For patients suspected of having COPD take a focused history to identify risk factors and symptoms. A focused history includes:

  • Exposure to COPD risk factors, i.e. cigarette smoke, occupational or environmental compounds
  • Previous respiratory conditions including asthma, allergies, sinusitis, nasal polyps, respiratory infections during childhood
  • Pattern of symptom onset, e.g. age, gradual versus acute, triggers
  • Exacerbation history or prior hospitalisations for respiratory symptoms
  • Co-morbidities such as heart disease, osteoporosis and musculoskeletal disorders which may further limit the patient’s ability to remain active
  • The impact the patient’s symptoms are having on their life, e.g. physical activity, ability to work or fulfil family duties, depression or anxiety, sexual activity
  • The amount of family and social support the patient is able to accesss
  • Opportunities that the patient has to reduce exposure to risk factors or triggers, e.g. smoking cessation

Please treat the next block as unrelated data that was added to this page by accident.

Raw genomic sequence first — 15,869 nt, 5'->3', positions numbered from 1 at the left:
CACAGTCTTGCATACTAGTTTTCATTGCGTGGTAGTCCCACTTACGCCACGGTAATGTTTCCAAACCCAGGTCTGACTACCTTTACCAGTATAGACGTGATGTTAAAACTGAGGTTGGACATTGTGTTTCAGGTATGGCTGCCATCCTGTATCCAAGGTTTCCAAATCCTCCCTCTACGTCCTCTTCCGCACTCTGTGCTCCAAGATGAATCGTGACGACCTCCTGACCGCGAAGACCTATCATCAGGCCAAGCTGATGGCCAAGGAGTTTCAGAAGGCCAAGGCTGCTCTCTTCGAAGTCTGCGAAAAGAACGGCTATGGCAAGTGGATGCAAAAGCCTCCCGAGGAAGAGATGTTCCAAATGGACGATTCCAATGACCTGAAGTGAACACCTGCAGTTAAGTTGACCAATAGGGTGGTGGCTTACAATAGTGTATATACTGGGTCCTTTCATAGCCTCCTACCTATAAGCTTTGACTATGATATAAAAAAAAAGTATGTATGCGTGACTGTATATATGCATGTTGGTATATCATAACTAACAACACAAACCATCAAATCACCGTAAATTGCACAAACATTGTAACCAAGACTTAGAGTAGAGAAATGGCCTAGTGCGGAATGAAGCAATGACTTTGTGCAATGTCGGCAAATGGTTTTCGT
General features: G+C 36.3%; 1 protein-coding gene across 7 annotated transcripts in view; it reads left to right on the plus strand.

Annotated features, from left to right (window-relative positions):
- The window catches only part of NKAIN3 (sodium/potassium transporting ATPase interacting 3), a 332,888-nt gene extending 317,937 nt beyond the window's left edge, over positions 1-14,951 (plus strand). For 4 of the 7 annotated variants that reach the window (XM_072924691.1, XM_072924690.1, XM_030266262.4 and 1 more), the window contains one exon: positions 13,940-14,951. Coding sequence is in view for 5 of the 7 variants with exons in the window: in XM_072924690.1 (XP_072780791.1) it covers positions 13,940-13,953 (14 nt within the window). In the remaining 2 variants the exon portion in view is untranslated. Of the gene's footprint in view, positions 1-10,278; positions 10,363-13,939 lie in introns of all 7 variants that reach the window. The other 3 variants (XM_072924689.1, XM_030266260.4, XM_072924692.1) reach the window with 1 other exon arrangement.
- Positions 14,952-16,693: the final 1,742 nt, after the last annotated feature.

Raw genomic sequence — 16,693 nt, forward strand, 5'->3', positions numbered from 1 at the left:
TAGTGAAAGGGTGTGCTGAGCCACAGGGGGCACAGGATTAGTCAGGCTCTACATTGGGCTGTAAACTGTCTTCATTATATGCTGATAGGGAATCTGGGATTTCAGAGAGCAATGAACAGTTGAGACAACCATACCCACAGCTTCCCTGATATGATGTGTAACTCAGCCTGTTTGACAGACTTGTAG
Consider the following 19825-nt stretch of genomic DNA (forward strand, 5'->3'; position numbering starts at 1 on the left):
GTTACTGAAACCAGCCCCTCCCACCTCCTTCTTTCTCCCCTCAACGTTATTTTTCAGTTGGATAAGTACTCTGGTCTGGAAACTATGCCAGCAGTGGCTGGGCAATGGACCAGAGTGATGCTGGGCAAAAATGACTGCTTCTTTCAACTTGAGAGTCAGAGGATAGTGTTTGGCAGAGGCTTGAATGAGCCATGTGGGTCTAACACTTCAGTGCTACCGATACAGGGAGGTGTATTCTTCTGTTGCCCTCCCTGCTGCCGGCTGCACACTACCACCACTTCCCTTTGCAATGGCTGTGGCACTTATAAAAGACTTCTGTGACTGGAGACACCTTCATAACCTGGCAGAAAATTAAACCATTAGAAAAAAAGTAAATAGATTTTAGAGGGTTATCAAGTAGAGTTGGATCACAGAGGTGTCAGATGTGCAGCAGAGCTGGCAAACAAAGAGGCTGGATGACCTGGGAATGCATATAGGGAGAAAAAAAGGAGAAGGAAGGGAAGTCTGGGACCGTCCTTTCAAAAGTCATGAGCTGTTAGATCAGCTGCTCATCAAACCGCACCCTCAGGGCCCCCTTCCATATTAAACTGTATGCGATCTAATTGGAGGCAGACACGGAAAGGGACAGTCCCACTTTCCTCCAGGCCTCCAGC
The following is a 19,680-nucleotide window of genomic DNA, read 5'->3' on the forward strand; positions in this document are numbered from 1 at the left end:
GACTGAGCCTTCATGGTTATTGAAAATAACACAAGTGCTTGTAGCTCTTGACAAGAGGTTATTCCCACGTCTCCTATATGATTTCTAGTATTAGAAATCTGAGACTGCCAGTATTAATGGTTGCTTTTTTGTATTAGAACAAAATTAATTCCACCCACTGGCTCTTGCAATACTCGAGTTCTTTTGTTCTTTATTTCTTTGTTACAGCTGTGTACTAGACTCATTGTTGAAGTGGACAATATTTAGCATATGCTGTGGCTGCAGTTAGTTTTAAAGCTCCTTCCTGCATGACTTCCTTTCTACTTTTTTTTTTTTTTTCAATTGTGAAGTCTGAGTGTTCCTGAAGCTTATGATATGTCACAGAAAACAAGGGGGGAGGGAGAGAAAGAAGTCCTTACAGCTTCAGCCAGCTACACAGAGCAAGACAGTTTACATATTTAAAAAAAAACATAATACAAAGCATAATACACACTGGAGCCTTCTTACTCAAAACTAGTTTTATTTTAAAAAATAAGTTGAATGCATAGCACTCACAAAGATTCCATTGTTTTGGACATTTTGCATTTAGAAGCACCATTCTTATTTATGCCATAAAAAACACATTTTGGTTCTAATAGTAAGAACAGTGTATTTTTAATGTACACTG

The Modified Medical Research Council Dyspnoea Scale (Table 1) is a useful tool that allows patients to communicate their level of breathlessness to health professionals.8

Table 1: Modified Medical Research Council Dyspnoea Scale, adapted from Abramson et al, (2014)8



“I only get breathless with strenuous exercise”


“I get short of breath when hurrying on the level or walking up a slight hill”


“I walk slower than people of the same age on the level because of breathlessness or have to stop for breath when walking at my own pace on the level”


“I stop for breath after walking 100 metres or after a few minutes on the level”


“I am too breathless to leave the house” or “I am breathless when dressing”

The differential diagnosis of COPD

The differential diagnosis of respiratory disorders is influenced by the age of the patient. Asthma is the most likely chronic airway disease in children and young adults, once infectious disease has been excluded. COPD becomes increasingly more likely from the age of 35 years.

Table 2 provides features that are helpful for distinguishing between COPD and asthma, however, this can be complicated by the fact that some patients may have features of both conditions. Post-bronchodilator spirometry (see below) can be useful in differentiating asthma from COPD, but is less helpful in differentiating between asthma with fixed airflow limitation and COPD.10

Asthma-COPD overlap syndrome (ACOS)